For those households where beef is king, Sturbridge Porterhouse in Sturbridge has created a menu of curbside carryout that is sure to satisfy.
Its takeout-only “Family Meals” include options such as steak tips prepared in three different formats as well as a Family Prime Rib package and a Bone Marrow Porterhouse for two.
Supplementing those beefy inspirations are two additional options – chicken bacon mac & cheese and rigatoni with vodka sauce.
Family meals at Sturbridge Porterhouse include either a salad or a quart of soup. For starters the menu suggests extra-cost orders of classic shrimp cocktail, chicken wings, fried Brussels sprouts, or crab cakes.
The Family Meal menu is available Monday through Thursday evenings from 4 p.m. until 8 p.m. More details can be had by going to sturbridge-porterhouse.com or by dialing (508) 347-2700.
An Israeli biotech company, Aleph Farms, has produced the first bio-printed beef rib eye.
To make the steak the firm grows bovine muscle cells in a lab setting, then uses “3-D printing” technology to assemble those cells into the shape and structure of beef rib muscle.
The company’s founder, Didier Toubia, says the process can be tweaked to vary the product’s cooking and eating characteristics. Aleph Farms hopes to have FDA approval to sell the product in the U.S. sometime next year.
Several chains with local outlets have announced limited-time rollouts of seafood items for Lent. One of those brands is Boston Market, which is adding a Baked Cod Individual Meal and a Cod Sandwich to its menu every Friday through April 2.
Participating Arby’s locations are offering a Crispy Fish Sandwich through March 29. The sandwich is available in two forms – one garnished with shredded lettuce and served on a toasted sesame seed bun and a second, the King’s Hawaiian Fish Deluxe, which is additionally garnished with sliced tomato and cheddar cheese and served on a King’s Hawaiian bun.
Some good news on the pandemic front is always welcome, and a statement posted last week on the Food and Drug Administration’s website offers restaurant operators and customers alike assurance that COVID-19 does not appear to be transmitted through food or food packaging.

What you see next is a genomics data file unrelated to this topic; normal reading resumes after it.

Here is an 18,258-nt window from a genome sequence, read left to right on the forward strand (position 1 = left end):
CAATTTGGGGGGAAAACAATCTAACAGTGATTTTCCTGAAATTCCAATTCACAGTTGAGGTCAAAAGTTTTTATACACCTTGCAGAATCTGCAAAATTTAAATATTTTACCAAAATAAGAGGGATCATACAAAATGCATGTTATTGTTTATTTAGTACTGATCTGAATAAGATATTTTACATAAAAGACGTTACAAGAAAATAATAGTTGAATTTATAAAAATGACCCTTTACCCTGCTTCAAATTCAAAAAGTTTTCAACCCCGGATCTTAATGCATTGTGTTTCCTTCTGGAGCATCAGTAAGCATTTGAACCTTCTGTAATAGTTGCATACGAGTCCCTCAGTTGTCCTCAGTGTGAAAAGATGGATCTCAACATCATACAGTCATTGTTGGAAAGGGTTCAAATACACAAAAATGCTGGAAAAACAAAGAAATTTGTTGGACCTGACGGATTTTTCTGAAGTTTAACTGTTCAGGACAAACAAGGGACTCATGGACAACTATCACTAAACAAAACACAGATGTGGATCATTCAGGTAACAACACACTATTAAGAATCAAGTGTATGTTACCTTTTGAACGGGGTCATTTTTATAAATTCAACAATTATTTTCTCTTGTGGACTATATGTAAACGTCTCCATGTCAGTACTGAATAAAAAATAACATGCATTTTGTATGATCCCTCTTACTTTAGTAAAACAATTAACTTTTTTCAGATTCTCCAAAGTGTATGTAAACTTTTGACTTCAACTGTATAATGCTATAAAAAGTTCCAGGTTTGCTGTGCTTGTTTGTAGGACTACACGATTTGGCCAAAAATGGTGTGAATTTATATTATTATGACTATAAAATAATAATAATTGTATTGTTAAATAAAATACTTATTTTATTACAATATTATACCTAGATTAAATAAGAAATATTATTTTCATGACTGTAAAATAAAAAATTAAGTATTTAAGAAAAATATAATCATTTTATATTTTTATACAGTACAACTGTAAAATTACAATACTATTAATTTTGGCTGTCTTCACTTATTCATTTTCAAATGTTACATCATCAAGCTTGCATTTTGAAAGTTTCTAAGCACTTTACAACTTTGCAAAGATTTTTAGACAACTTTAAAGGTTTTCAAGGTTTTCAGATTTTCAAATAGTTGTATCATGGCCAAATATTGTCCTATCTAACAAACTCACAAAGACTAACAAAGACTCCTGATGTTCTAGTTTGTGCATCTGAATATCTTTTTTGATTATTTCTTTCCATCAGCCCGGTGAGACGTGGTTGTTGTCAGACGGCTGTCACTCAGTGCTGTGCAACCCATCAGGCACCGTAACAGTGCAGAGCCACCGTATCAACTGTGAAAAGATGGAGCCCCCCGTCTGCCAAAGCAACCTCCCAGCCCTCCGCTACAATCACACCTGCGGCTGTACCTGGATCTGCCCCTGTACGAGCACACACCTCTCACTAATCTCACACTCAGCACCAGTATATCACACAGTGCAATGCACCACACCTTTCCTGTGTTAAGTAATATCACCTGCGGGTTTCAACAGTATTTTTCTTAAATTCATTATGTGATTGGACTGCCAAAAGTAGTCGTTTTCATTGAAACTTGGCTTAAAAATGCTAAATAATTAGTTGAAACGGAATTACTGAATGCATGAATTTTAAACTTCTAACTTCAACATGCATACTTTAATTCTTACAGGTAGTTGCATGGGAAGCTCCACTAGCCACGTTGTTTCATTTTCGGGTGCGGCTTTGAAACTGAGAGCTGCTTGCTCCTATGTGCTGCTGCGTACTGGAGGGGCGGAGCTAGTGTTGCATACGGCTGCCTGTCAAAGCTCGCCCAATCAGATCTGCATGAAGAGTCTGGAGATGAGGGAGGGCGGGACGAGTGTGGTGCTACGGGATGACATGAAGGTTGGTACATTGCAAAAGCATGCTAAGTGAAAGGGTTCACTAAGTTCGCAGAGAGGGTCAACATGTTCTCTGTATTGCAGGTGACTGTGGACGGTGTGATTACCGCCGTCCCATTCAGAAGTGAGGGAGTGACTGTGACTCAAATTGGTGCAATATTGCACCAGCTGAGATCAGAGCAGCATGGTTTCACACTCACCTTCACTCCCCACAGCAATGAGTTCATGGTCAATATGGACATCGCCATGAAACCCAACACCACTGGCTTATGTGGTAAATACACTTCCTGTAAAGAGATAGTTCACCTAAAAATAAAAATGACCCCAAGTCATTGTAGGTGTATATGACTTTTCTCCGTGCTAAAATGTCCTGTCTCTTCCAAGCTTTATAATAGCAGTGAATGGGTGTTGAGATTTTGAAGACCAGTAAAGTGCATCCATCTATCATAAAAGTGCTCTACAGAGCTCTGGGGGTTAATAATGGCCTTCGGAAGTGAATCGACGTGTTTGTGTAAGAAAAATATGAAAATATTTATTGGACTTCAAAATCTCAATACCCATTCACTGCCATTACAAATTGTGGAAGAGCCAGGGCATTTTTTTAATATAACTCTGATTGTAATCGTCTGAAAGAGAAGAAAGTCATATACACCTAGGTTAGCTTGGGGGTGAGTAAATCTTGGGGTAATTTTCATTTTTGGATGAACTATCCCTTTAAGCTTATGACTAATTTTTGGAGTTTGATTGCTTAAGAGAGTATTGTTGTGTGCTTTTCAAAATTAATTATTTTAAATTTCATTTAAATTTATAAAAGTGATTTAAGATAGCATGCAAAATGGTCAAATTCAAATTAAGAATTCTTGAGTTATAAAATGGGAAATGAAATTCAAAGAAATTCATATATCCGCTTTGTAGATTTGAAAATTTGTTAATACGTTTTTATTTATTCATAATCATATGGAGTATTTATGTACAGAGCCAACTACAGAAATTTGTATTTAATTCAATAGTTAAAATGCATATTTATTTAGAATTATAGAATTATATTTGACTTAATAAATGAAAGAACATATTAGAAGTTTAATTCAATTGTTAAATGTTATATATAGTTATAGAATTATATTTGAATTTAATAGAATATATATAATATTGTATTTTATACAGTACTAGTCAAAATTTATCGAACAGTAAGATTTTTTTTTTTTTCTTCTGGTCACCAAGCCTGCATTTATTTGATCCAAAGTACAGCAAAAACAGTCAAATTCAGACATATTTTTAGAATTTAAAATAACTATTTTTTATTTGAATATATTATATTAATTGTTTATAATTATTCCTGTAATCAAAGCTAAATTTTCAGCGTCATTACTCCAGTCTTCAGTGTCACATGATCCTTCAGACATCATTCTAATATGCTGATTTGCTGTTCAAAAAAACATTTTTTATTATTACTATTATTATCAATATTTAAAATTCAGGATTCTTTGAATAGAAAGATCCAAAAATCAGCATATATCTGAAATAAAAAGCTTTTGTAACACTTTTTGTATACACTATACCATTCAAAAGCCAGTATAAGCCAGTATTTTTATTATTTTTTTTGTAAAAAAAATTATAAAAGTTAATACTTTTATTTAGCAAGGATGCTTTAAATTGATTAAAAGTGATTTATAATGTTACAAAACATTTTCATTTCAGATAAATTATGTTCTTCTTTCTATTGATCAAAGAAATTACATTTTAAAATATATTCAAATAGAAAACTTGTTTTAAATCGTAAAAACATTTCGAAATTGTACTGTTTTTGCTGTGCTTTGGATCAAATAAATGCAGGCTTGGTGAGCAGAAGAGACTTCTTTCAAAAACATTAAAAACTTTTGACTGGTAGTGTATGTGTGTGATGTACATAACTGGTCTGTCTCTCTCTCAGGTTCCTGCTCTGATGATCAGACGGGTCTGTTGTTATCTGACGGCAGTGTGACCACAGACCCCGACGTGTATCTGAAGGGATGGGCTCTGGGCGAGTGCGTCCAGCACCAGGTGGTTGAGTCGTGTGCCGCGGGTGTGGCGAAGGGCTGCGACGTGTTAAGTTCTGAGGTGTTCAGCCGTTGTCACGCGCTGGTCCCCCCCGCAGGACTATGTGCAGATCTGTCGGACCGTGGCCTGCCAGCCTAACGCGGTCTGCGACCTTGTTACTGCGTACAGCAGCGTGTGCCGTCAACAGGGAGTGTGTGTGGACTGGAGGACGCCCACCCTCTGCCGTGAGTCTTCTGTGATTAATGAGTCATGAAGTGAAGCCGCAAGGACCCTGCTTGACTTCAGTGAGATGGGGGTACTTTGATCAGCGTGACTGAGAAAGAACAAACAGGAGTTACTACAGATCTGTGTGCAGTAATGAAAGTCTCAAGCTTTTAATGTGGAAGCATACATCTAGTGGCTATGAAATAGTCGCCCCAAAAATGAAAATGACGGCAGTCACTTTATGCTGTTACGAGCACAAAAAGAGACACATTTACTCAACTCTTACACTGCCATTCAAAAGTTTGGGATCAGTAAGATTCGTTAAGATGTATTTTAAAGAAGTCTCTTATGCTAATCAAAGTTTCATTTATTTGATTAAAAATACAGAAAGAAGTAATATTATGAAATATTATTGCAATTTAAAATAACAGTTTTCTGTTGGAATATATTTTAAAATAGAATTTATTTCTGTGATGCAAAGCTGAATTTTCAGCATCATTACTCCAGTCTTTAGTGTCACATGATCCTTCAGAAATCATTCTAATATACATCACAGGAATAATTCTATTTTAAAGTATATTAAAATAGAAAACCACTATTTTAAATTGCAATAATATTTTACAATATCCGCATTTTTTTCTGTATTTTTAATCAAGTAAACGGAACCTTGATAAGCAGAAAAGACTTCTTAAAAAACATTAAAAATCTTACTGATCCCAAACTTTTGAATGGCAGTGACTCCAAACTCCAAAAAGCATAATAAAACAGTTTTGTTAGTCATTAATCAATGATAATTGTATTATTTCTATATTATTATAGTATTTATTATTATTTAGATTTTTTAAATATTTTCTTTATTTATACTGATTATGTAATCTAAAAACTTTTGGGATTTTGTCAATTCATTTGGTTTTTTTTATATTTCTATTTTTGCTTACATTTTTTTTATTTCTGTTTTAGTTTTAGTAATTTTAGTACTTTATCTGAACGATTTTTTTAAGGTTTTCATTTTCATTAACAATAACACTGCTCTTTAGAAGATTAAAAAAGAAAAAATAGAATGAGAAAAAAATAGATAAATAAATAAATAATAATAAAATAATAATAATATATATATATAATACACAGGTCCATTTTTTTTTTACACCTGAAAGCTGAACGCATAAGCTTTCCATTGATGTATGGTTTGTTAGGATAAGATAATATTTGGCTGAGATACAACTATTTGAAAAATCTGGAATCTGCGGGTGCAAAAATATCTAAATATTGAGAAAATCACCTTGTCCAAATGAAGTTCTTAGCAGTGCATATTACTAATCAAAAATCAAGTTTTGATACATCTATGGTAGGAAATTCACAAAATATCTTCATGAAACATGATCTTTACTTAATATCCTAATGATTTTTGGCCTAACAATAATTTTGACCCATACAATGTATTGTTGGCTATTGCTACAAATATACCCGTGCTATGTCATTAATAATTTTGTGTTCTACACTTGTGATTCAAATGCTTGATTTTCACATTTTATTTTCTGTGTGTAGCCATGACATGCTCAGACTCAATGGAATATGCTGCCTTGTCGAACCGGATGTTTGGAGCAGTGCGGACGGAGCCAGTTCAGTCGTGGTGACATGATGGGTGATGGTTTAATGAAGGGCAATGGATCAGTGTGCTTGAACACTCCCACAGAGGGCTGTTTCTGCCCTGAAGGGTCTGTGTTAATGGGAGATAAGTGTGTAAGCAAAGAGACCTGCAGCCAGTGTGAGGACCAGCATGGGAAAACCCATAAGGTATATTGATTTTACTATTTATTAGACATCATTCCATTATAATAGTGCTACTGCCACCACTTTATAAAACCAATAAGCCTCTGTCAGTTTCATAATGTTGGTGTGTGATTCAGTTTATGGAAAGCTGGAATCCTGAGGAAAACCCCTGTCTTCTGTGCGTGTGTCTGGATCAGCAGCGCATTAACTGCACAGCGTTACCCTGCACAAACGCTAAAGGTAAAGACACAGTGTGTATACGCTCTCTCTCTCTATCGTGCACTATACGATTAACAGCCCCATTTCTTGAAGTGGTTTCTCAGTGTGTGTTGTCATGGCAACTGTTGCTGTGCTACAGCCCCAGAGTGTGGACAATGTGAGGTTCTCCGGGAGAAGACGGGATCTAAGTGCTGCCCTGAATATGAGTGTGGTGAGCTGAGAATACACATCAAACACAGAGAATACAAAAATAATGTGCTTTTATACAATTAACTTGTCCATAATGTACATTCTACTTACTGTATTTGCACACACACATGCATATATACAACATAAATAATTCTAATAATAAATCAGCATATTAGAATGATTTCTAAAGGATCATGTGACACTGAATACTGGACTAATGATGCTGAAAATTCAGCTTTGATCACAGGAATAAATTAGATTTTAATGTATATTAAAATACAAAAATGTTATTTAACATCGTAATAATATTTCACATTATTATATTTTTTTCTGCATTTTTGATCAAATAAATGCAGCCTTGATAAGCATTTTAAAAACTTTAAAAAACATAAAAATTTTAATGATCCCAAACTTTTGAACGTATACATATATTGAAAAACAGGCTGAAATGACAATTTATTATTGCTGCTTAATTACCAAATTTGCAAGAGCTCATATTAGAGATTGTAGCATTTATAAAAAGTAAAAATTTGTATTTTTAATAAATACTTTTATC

As reported in various food service industry media outlets, the Food and Drug Administration, along with the U.S. Department of Agriculture, has based this conclusion on a review of the best available scientific data worldwide. Their analysis does not reveal any credible epidemiological evidence of COVID-19 being transmitted through food handling or packaging.
The conclusion that the FDA has reached is that the likelihood of contracting COVID-19 from consuming food or handling food packaging is “extremely low.”
Known for the way they leap from the water when startled, the invasive Asian carp species that plague the Mississippi River basin may soon end up on restaurant and fast food menus.
Originally introduced to control algae blooms in catfish farms, the carp escaped into the wild and have come to dominate many river ecosystems in the Midwest.
Concerns about Asian carp moving into the Great Lakes, where they could do massive damage to commercial fisheries, is leading the Illinois Department of Natural Resources to turn to a new control strategy – promoting Asian carp as a trendy new menu item.
Already used as bait, fertilizer, and a component in dog food, the fish is about to be rebranded for human consumption. A marketing campaign with the tagline “The Perfect Catch” will promote Asian carp as a healthy and sustainable protein source. This July, at the Boston Seafood Show, the fish will be introduced to wholesalers and retailers with an entirely new name and identity.
Reputedly tasty and rich with omega-3 fatty acids, the carp has one significant problem that may limit its attractiveness to restaurant chefs — it’s difficult to properly de-bone.
Hugh Robert is a faculty member in Holyoke Community College’s hospitality and culinary arts program and has nearly 45 years of restaurant and educational experience. Robert can be reached on-line at [email protected].